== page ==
Don’t take it from me, though, take it from a war vet: “I’ve had crushed bones. I’ve shattered my ankles. I’ve torn out my knees. I’ve dislocated and torn my shoulder. I’ve been shot. I’ve been stabbed. I’ve been bitten by snake, dog, human, and cat. I’ve been sucker-punched. Tasered. I’ve been hit in the head with a beer bottle. I’ve been kicked in the junk. None of that pain . . . none of it . . . comes close to what Gout is like.” Amen, brother.

          An 18th century cartoon by James Gillroy depicting a Gout attack

                                      PART TWO                                       

“I’d hate to be a tee-totaller. Imagine waking up in the morning and knowing that’s as good as you’re going to feel all day.”

-Dean Martin

As I mentioned, there are genetic and lifestyle causes for Gout. I’ve always been in fairly good shape: a lot of jogging and tennis, some light weightlifting. I like my poutine, but I also make sure to eat my greens. I’m at a healthy weight and I love to cook. Gout certainly runs in my family so I’m genetically predisposed to it. But the wrench in my spokes is alcohol. I’m an alcoholic. An inveterate booze-bag; a hooch-hound; an alkie; a beer guzzling gutter bum.
The Kool-Aid man—full of whiskey—busting through the wall: LCBOh yeah!
          Every day I would drink beer and whiskey. It’s not like I’d get black-out drunk, only well and lit. Only drink enough to take me to that special place where you have a great buzz, and still have a couple shots and pint left to cap it off. OK, occasionally I’d watch a movie and not remember any of it. But then I’d watch it again the next night, so what’s the big deal? And sometimes I would try to lie down and read a few pages of whatever book I was reading and the words would be alive, replicating and whooshing about the page.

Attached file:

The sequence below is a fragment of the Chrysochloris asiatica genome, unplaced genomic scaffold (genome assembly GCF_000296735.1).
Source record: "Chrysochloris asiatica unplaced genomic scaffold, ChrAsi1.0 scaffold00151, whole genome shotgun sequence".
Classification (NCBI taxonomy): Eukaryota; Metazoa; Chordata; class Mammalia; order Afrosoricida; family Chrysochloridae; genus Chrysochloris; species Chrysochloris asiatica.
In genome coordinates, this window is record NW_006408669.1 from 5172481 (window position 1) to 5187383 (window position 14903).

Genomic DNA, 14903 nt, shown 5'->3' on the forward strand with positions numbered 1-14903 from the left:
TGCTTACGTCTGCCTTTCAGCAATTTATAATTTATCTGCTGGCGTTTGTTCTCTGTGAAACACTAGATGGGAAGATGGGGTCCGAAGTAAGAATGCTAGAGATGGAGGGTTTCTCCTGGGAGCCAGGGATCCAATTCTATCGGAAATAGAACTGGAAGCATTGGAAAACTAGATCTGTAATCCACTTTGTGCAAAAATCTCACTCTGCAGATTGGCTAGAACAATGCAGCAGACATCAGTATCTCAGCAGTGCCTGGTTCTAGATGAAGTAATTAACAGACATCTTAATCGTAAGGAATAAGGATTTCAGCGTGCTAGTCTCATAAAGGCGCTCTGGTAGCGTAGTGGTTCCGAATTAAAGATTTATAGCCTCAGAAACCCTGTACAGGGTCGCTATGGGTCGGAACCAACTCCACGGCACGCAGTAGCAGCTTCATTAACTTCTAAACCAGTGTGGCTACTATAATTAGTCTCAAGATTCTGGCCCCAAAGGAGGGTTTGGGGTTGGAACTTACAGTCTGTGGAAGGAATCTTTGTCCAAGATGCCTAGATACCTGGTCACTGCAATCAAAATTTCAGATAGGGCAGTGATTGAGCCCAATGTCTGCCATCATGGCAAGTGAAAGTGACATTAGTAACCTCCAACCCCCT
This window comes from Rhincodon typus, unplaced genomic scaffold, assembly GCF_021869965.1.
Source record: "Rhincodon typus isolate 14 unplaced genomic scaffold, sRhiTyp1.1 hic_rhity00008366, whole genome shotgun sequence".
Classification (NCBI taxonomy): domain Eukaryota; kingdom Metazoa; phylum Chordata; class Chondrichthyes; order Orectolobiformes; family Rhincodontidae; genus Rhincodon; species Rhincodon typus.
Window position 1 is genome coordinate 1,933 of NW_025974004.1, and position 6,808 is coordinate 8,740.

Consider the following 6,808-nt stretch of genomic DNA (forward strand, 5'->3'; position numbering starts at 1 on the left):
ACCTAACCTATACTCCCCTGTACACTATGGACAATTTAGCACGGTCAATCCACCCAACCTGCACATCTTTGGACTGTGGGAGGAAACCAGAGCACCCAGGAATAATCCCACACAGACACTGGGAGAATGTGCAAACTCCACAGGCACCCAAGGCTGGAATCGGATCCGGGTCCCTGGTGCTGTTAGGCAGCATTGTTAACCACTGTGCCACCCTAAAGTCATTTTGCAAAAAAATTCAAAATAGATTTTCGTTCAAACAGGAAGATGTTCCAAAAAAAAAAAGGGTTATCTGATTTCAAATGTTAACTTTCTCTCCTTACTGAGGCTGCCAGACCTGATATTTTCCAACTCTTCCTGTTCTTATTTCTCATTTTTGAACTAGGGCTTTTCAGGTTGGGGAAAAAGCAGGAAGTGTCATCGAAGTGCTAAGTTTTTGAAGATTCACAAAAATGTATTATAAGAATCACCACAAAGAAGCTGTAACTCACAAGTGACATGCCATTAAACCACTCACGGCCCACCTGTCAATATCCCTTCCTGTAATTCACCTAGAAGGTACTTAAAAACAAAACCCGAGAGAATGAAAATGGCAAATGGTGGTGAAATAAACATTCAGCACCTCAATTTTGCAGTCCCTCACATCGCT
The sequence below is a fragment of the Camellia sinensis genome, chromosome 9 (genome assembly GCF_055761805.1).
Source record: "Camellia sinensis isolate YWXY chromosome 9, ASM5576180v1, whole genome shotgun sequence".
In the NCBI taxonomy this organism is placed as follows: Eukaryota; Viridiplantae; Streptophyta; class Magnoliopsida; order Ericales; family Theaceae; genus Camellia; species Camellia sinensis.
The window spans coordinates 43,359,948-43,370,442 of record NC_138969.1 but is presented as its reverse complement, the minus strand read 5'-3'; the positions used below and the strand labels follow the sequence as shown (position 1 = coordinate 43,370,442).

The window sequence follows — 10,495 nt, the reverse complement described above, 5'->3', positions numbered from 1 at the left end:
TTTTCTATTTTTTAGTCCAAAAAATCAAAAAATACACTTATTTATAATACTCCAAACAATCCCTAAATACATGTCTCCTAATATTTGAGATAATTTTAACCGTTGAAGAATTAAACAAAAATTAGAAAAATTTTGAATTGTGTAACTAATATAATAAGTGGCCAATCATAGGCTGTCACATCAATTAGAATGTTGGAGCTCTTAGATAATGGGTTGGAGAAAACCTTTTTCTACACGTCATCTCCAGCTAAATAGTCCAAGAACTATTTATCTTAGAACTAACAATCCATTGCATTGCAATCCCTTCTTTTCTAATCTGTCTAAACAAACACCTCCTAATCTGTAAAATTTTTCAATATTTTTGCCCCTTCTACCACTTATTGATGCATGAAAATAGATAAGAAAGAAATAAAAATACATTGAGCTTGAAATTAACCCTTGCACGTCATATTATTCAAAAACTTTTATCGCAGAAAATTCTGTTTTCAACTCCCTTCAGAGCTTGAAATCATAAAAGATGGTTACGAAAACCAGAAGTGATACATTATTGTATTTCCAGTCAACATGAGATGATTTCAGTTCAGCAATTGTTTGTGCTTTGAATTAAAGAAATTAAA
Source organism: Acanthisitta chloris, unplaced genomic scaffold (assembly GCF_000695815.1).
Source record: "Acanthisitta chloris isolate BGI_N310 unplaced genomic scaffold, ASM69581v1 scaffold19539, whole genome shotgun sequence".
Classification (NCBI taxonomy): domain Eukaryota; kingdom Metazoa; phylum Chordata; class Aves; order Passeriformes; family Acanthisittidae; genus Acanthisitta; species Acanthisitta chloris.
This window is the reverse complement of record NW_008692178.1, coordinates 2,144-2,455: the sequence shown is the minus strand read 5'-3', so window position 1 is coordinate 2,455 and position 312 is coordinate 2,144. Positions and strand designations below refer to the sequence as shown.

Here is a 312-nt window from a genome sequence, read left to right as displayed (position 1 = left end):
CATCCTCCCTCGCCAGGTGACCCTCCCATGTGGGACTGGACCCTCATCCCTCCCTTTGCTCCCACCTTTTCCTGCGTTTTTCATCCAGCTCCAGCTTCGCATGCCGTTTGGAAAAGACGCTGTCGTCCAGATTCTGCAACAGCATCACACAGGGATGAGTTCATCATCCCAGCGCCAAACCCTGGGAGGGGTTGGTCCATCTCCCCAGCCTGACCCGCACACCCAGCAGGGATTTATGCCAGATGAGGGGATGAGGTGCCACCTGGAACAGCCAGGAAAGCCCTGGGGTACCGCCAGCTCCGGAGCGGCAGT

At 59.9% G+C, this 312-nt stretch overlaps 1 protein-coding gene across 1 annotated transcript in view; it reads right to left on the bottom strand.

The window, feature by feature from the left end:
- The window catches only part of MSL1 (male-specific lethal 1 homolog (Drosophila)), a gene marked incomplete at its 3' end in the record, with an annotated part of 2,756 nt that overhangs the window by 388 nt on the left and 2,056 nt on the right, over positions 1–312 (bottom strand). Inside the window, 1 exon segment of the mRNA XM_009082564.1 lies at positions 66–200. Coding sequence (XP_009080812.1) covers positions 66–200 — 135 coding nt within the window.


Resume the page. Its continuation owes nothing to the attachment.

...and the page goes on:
Who’d a thunk that years of that would take its toll!? The prospect of going a day without drinking terrified me. It was the sheer banality of it all. Cook dinner, play guitar, do some writing, watch some TV, cruise the internet. There is no banality with booze. All these aforementioned activities are worthwhile if booze is involved. I can watch paint dry all day if a few shots of whiskey and a few pints of Blue are involved.
I did go a week without the sauce after the emergency room visit. I took heed. I realized that I hit some kind of semi-bottom; my body sore as I hit a few large branches falling out of the addiction tree. How does one ever really know what the bottom is until they’re in the cold, cold ground?
To my surprise, it wasn’t as treacherous as I imagined it would be. I wasn’t in hell exactly . . . more like one of hell’s waiting rooms, where “Semi-Charmed Life” plays on repeat. The problem with sobriety is that it’s so goddamn boring. My hand reaches out to take a sip of something that makes you feel alive and it’s tea, or water. Where’s Jesus when you need him to turn water into wine?
You have vivid, intense dreams when you dry out, and I dreamt that Jesus’s penis was a hot, veiny, turgid tap, and I tilted it downwards and cold, delicious Moosehead flowed into my mouth. It was the closest I’ve ever felt to the lord. I’ve also had plenty of dreams where I have cocaine in a little baggie and I can’t open it, or the coke falls everywhere, or my hands don’t work to cut up the lines.